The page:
Royals come inside, and Angels aren’t happy about it
— Thursday’s exhibition game between the Angels and Kansas City — an 11-8 Angels victory — did nothing to improve relations between Angels Manager Mike Scioscia and Royals Manager Ned Yost.
After the Royals scored seven runs in the first two innings, the Angels countered in the bottom of the second with consecutive home runs by Kendrys Morales, Mark Trumbo and Hank Conger. Everett Teaford’s next pitch hit Peter Bourjos, which raised the ire of the center fielder and the Angels’ dugout.
“I don’t think any of us liked that,” Scioscia said. “Our guy [Eric Hurley] was getting knocked around in the first inning, and we didn’t throw at anybody. You try to make better pitches. It was uncalled for.”
Teaford wanted to come up and in on Bourjos but said there was no “malicious intent” to hit him.
“He’s on top of the plate, and I feel he even leaned into it some,” Teaford said. “It went straight to the backstop, so it wasn’t like I squared him up in the back. I guess they don’t like to be pitched up and in. That’s part of the game sometimes.
“I wasn’t trying to hit him in the head. They were mad. Sorry, I guess, but not really sorry.”
These teams open the regular season in Angel Stadium next Friday night, so it will be interesting to see if hostilties continue.
The Yost-Scioscia feud goes back to the spring of 2007, when Yost, then the Milwaukee manager, filed a protest with the commissioner’s office after the Angels, for the second straight year, sent a team of minor leaguers to Maryvale for the Cactus League finale while their regulars played that night in Anahiem.
A few weeks later, when snow forced an Angels-Indians series to be moved from Cleveland to Milwaukee, Yost locked his manager’s office in Miller Park so Scioscia couldn’t use it.
Then, in the spring of 2008, Yost sent a lineup of triple-A players and major league reserves to Tempe to play the Angels. Rules require teams to bring at least four position players who were regulars the previous year or had a “reasonable chance” of being regulars in the current season to spring road games.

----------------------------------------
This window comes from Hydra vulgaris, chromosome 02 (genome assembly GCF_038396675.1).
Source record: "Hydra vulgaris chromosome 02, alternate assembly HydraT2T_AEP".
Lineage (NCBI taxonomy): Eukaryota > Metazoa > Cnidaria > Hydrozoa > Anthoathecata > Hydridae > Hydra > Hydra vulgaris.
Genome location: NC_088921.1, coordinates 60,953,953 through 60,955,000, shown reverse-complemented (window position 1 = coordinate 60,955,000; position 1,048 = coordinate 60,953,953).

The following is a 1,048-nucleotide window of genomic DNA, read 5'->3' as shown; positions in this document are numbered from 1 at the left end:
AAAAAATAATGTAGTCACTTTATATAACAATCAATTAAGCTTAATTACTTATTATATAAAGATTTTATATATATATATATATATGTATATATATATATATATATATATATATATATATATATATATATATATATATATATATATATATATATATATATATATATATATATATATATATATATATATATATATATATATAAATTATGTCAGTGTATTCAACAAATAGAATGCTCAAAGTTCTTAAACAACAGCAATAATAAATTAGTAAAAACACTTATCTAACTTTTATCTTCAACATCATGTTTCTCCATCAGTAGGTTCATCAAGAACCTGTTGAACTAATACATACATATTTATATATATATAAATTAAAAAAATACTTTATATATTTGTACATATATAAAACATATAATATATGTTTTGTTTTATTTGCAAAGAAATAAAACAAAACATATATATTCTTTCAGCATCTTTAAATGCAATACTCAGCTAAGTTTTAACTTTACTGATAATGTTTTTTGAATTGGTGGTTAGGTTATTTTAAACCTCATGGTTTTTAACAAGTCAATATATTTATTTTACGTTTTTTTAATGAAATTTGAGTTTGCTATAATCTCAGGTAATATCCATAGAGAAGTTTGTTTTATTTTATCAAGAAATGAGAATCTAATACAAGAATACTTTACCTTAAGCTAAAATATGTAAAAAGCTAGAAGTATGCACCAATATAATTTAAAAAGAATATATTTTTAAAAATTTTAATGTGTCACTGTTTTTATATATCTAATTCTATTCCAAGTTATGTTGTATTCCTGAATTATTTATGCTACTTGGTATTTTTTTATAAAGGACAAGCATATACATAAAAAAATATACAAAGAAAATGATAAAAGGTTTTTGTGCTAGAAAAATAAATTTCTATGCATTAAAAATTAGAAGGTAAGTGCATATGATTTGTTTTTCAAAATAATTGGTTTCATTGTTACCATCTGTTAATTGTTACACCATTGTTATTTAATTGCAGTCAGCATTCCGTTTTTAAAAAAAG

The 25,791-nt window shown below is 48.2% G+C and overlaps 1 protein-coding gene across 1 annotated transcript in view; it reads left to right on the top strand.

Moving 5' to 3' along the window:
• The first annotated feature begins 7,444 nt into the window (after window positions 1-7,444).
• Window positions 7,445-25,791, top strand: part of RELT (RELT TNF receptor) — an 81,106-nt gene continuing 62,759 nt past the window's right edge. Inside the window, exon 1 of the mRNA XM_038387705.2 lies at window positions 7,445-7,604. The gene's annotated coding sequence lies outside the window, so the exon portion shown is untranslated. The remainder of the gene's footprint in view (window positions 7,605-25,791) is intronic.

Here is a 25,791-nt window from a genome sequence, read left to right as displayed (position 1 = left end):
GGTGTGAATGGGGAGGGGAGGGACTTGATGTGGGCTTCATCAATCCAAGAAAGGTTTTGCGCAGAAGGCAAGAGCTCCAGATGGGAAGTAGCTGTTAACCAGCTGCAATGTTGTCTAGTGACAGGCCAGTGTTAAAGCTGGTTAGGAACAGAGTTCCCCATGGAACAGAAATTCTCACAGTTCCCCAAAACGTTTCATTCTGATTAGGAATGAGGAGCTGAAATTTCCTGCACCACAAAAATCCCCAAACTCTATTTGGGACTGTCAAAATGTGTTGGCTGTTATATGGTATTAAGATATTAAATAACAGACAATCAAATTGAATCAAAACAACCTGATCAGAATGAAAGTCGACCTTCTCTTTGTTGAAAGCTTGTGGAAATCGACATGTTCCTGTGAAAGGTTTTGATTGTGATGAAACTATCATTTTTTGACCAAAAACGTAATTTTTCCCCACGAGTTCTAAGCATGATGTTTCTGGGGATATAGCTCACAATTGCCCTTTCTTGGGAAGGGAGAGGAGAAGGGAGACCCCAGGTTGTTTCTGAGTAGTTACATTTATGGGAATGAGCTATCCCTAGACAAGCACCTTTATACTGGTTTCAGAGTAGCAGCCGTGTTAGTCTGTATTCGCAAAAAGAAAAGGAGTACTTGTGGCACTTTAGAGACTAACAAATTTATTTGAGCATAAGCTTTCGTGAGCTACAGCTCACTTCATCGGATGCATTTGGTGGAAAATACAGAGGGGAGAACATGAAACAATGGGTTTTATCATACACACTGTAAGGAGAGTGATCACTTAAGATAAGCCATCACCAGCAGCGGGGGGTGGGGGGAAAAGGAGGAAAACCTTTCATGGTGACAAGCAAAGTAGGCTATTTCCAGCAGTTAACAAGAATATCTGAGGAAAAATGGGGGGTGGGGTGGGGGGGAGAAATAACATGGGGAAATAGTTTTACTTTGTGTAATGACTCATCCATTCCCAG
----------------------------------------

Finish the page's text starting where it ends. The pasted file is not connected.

Going, going …
The Angels may have found a taker for disgruntled outfielder Bobby Abreu, who, according to several Internet reports, is on the verge of being traded to the Cleveland Indians
Peter Greenberg, the agent for the 38-year-old veteran, said in a text message Thursday night that he hadn’t received confirmation about a deal, and neither the Angels nor Indians would comment.
The Angels are expected to pay most, if not all, of Abreu’s $9-million salary in any trade, but a transaction of that size must be approved by Major League Baseball, one potential holdup to a deal.
Abreu’s potential role with the Angels seemed to shrink with every weak at-bat — he’s hitting .087 (4 for 46) this spring — and every hit by Morales, who is 10 for 16 with two homers and is poised to take over the Angels’ designated hitter role after missing 11/2 seasons because of a broken left ankle.
Abreu said in February that he preferred to be traded if he wasn’t going to be an everyday player. Scioscia told Abreu he would get 400 plate appearances, but with Morales returning and young slugger Trumbo available to play corner outfield and DH, there is little need for Abreu.
There was speculation that the player coming back from the Indians would be 28-year-old outfielder Trevor Crowe, who was pulled from a minor league game on Thursday.
Crowe was a first-round draft pick in 2005 but has played in only 205 major league games, hitting .243 with three home runs and 55 runs batted in.
Jason Isringhausen threw 1-2-3 innings against the Reds on Wednesday and the Royals on Thursday, and now the 39-year-old reliever must wait until 9 a.m. Friday to learn whether he will remain an Angel.
Under baseball’s new collective bargaining agreement, teams must pay 10-year big league veterans on minor league contracts an extra $100,000 to keep them on rosters past Thursday. The Angels probably won’t make that investment if Isringhausen is not in their plans.
If Isringhausen, who has 300 career saves, makes the team, he’ll receive $650,000 in base pay. If he doesn’t, “I’ll go home and be perfectly fine,” he said.
Isringhausen’s agent, Dan Horowits, met with Angels General Manager Jerry Dipoto Thursday night, but Scioscia seemed noncommittal Thursday.
“Unfortunately, we don’t have as long a look at him as we’d like to have,” Scioscia said. “We’ll have to make a decision before we get all the information, but there’s no doubt he’s made progress since the first day he got here.”
Get our high school sports newsletter
Prep Rally is devoted to the SoCal high school sports experience, bringing you scores, stories and a behind-the-scenes look at what makes prep sports so popular.
You may occasionally receive promotional content from the Los Angeles Times.